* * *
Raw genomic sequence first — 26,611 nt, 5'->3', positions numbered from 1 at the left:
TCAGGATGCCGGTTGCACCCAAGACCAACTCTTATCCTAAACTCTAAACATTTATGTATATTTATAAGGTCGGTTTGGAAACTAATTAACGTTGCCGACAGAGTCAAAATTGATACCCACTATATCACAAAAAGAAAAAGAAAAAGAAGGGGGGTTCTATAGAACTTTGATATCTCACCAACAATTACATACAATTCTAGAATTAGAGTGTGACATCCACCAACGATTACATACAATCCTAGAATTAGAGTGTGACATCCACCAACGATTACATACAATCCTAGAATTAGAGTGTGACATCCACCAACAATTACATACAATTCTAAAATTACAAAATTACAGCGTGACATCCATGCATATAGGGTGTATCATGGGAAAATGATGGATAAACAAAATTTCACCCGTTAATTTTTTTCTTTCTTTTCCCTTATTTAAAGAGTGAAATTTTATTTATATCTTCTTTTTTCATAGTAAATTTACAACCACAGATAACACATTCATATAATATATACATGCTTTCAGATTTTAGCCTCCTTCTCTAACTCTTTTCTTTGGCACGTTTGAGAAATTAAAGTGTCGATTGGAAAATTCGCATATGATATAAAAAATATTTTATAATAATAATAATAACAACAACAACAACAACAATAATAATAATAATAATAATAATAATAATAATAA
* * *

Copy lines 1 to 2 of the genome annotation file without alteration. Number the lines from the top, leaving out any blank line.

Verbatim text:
Raw genomic sequence first — 26,611 nt, 5'->3', positions numbered from 1 at the left:
TCAGGATGCCGGTTGCACCCAAGACCAACTCTTATCCTAAACTCTAAACATTTATGTATATTTATAAGGTCGGTTTGGAAACTAATTAACGTTGCCGACAGAGTCAAAATTGATACCCACTATATCACAAAAAGAAAAAGAAAAAGAAGGGGGGTTCTATAGAACTTTGATATCTCACCAACAATTACATACAATTCTAGAATTAGAGTGTGACATCCACCAACGATTACATACAATCCTAGAATTAGAGTGTGACATCCACCAACGATTACATACAATCCTAGAATTAGAGTGTGACATCCACCAACAATTACATACAATTCTAAAATTACAAAATTACAGCGTGACATCCATGCATATAGGGTGTATCATGGGAAAATGATGGATAAACAAAATTTCACCCGTTAATTTTTTTCTTTCTTTTCCCTTATTTAAAGAGTGAAATTTTATTTATATCTTCTTTTTTCATAGTAAATTTACAACCACAGATAACACATTCATATAATATATACATGCTTTCAGATTTTAGCCTCCTTCTCTAACTCTTTTCTTTGGCACGTTTGAGAAATTAAAGTGTCGATTGGAAAATTCGCATATGATATAAAAAATATTTTATAATAATAATAATAACAACAACAACAACAACAATAATAATAATAATAATAATAATAATAATAATAA